Human Endocannabinoid System
The endocannabinoid system (ECS) plays a very important role in maintaining homeostasis in the human body. It is ubiquitous throughout our bodies. To begin with, it is a retrograde system functioning post- to pre-synapse, allowing it to be a “master regulator” in the body. Secondly, it has a very wide scope of influence due to an abundance of cannabinoid receptors located anywhere from immune cells to neurons. Finally, cannabinoids are rapidly synthesized and degraded, so they do not stay in the body for very long in high amounts, possibly enabling cannabinoid therapy to be a safer alternative to opioids or benzodiazepines.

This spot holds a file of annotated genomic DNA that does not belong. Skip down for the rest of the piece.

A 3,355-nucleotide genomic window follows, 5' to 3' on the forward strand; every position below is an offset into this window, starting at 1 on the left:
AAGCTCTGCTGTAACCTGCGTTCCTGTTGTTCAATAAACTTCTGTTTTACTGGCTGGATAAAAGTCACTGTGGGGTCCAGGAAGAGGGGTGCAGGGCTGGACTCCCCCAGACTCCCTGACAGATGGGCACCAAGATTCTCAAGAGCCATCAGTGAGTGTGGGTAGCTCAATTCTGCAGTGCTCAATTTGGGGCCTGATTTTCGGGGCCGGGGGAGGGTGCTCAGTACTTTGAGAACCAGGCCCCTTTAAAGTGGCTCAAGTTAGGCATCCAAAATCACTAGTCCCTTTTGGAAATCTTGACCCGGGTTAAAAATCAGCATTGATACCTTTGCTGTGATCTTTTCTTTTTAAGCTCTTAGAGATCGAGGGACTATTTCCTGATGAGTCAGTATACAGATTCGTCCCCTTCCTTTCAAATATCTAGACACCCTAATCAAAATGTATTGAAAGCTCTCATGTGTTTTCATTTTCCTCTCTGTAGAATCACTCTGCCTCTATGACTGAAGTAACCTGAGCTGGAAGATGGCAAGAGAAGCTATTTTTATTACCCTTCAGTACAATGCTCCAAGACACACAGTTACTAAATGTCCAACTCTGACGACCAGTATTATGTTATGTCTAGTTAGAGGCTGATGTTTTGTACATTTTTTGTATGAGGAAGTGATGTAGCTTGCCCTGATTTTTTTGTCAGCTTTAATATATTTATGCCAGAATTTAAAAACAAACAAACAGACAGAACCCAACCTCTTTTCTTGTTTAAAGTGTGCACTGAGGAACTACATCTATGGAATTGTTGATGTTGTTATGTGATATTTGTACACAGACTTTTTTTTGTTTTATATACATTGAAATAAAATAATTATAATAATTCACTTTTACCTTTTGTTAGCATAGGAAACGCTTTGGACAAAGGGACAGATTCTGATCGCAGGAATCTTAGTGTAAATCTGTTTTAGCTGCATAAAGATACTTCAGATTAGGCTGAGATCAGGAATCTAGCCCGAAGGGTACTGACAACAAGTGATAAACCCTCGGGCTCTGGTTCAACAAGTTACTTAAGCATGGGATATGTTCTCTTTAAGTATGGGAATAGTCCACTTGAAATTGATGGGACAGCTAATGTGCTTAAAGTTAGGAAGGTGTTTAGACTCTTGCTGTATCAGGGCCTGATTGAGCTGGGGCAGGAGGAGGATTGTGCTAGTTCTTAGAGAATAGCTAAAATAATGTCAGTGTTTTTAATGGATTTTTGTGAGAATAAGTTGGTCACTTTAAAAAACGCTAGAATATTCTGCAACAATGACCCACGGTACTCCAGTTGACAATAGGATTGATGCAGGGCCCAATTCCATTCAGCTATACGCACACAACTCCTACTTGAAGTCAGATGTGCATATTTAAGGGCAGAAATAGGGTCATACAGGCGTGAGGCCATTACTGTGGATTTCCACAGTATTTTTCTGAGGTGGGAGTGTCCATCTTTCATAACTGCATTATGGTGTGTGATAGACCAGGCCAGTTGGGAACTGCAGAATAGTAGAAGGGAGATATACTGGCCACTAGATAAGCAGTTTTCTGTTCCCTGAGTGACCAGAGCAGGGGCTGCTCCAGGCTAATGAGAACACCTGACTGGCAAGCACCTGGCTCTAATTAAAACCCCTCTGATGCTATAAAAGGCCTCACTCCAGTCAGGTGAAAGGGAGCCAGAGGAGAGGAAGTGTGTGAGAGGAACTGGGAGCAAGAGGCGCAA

We have (at least) two types of cannabinoid receptors:
- CB1 which is in the central nervous system (brain and nerves of the spinal cord)
- CB2 which is in the peripheral nervous system (nerves in your extremities), the digestive system, and specialized cells in the immune system.
Through these receptors, the ECS helps to regulate functions like appetite, inflammation, and pain!1
Cannabinoids are chemical compounds that trigger cannabinoid (and other) receptors found in the endocannabinoid system. The cannabis plant produces over 100 different cannabinoids. The two main cannabinoids are delta-9-tetrahydrocannabinol (THC) and cannabidiol (CBD).2